The Importance of Being Earnest: Physicality limits the actors and the plays subtlety vanishes

Reviewed by Patrick Langston

Categories: Professional Theatre

Published on: October 26, 2014 for the Ottawa Citizen.

Natasha Greenblatt and Alex McCooeye star in The Importance of Being Earnest at the NAC.

Natasha Greenblatt and Alex McCooeye star in The Importance of Being Earnest at the NAC. Photo: Andree Lanthier

A food fight. A dogpile. People treating an elegant sofa with all the respect of Tom Cruise. Is it a play mounted in the living room by your children and their young pals? No, it’s Oscar’s Wilde’s sophisticated gem The Importance of Being Earnest under the direction of Ted Dykstra and starring NAC English Theatre’s possibly embarrassed 2014-15 Ensemble.

Seeking a fresh take on a much-seen play, Dykstra has turned to farcical physicality to illustrate Wilde’s pricking of superficiality, social conventions and other Victorian foibles. Problem is, that physicality, especially the near-slapstick variety often employed here, is meant to underscore the surface existence that is one of Wilde’s bugbears but instead draws so much attention to itself and so limits the actors that the playwright’s intentions and subtlety vanish in the shuffle.

That’s clear from the outset when we’re introduced to those two young gents, the perpetually amused Algernon (Alex McCooeye) and his combative friend Jack (Christopher Morris). Being moneyed, they have little to do except eat, dress well, and shuttle between their city and country addresses. So why do these well-bred fellows have to bellow at the top of their lungs when bantering in Algernon’s tony London flat (Patrick Clark’s stylish sets and costumes are among the few admirable elements of the production)? Did Dykstra think that Ottawa audiences, expert at shutting out the political blather that daily surrounds us, have also gone deaf?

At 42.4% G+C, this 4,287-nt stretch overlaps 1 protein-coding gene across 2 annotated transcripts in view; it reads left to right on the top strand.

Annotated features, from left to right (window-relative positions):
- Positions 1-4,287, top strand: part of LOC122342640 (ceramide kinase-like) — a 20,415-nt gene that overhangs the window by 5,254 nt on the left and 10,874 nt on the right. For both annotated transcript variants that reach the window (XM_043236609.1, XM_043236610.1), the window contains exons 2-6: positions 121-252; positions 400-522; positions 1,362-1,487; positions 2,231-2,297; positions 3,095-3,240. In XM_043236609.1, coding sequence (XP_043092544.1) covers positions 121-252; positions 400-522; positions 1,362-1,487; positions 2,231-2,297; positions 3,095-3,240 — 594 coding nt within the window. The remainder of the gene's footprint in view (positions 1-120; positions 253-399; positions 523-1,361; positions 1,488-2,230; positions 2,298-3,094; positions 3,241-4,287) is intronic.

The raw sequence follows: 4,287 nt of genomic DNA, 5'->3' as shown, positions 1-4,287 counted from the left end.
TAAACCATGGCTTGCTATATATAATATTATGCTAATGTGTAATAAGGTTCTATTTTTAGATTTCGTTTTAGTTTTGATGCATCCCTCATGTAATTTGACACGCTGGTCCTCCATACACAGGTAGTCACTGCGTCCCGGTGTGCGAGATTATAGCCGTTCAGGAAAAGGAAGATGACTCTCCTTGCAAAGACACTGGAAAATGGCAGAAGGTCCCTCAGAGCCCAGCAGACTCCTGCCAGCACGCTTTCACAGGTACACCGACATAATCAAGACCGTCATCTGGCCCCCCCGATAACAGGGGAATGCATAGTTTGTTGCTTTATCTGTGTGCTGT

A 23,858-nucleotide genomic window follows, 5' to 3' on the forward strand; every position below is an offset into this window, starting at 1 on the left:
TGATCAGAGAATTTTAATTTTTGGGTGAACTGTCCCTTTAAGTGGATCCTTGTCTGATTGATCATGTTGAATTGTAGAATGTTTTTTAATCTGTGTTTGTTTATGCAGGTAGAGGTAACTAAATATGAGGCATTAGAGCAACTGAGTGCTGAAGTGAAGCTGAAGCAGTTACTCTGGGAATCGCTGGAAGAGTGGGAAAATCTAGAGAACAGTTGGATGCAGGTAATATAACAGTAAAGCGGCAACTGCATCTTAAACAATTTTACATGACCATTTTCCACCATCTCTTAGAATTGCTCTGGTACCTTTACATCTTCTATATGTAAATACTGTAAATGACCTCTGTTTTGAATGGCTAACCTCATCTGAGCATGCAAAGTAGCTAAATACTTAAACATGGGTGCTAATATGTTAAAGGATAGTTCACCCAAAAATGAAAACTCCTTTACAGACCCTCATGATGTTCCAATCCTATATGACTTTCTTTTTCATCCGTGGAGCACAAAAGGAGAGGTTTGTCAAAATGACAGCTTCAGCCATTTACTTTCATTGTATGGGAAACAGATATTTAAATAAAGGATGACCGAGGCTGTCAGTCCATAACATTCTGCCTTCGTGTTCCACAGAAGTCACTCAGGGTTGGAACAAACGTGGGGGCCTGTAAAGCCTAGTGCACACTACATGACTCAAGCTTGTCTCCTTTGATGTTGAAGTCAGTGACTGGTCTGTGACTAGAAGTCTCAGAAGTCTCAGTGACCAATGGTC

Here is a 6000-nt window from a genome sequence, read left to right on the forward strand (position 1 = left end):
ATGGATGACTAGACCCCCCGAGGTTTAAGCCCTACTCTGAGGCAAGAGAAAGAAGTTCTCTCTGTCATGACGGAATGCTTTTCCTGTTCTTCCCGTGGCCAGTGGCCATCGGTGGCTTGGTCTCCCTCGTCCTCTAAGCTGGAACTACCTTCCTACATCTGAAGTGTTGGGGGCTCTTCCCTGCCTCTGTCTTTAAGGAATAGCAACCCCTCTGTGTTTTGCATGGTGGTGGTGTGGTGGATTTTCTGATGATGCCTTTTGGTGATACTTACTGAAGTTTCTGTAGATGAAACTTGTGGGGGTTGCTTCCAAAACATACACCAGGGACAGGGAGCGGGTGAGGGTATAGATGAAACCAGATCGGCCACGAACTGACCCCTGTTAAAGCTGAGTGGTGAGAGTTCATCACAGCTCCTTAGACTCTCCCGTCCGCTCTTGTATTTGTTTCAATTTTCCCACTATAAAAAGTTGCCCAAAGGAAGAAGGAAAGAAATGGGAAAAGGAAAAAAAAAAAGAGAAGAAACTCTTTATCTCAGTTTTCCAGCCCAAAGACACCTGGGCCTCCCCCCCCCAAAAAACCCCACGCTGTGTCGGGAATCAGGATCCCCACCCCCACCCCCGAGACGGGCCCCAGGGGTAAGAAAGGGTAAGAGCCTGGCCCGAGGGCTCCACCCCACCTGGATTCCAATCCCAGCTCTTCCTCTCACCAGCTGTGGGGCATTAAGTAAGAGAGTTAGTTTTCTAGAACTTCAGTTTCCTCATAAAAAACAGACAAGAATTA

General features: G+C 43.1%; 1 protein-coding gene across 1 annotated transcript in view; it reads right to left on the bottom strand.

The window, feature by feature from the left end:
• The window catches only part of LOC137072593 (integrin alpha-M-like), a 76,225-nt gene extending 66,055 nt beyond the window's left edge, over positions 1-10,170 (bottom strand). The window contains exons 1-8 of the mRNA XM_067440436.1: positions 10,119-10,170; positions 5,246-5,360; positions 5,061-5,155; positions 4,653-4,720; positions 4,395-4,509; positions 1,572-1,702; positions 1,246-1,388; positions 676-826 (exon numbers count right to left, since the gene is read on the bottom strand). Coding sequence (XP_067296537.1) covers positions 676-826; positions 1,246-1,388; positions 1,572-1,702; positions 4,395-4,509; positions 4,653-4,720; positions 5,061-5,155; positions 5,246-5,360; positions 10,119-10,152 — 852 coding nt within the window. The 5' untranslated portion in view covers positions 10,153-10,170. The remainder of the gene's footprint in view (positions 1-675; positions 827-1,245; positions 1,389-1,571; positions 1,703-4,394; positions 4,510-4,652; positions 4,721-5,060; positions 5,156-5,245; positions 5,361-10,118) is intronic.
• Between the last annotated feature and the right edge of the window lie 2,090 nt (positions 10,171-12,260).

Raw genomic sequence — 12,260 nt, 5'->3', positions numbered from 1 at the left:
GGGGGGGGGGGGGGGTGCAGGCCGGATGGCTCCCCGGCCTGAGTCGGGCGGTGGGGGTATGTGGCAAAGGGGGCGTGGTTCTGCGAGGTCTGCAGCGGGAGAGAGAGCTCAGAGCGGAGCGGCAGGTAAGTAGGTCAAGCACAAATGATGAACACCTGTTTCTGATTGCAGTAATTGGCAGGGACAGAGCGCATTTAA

Overreliance on physicality informs other parts of the production. Algernon and Jack at one point engage in a literal food fight, a silly riff on the serious role that food – a metaphor for many things Victorian, from the hunger of suppressed sexuality to the sugar coating of vicious upper-crust social exchanges – plays in the story. Wilde is fully capable of creating his own, mannered food skirmishes as when the loves of Algernon and Jack’s lives, Cecily (the pleasing Natasha Greenblatt) and Gwendolen (a frequently disengaged Amy Matysio), exchange barbs with each other over highly sugared tea and cake. Does a metaphor really need to be turned into a physical act for us to get the point?

Maybe the obviousness that permeates the production – Algernon’s mugging for the audience, an uncalled-for dogpile involving the four young lovers, people catapulting onto sofas and bounding over ottomans — left Karen Robinson dazed and confused, but her portrait of the formidable Lady Bracknell, one of Wilde’s greatest creations, is underwhelming. This grande dame of the social scene, mother of Gwendolen and aunt of Algernon speaks as though she’d just come from an elocution class, though surely any instructor would have suggested she not regularly ascend into that grating upper register when making a point.

And merely dropping her voice in disbelief when, upon discovering that Jack, who’s proposed to Gwendolen, was discovered as an infant in a handbag at Victoria Station, doesn’t do justice to one of the play’s classic moments, namely Lady Bracknell’s stunned words: “Found? … (in) a handbag?”

Elsewhere, Lois Anderson gives us an amusing Miss Prism, the prissy but lusting teacher hired by Jack for his ward Cecily. Andrew Moodie is Rev. Canon Chasuble, whose job includes re-baptizing both Algernon and Jack as “Ernest” because that name was what Cecily and Gwendolen thought the men were called, and the two young ladies, paragons of superficiality, were attracted by the name rather than the gents themselves. Alas, Moodie seems completely at sea as to who his character is.

David Warburton and Herbie Barnes make a convincing Merriman and Lane, butlers respectively of Jack and Algernon.

In the end, the production, albeit not intentionally, lives up to Algernon’s words early in the play: “It isn’t easy to be anything nowadays.”

The Importance of Being Earnest continues until Nov. 8. Tickets: NAC box office, 1-888-991-2787, ticketmaster.ca


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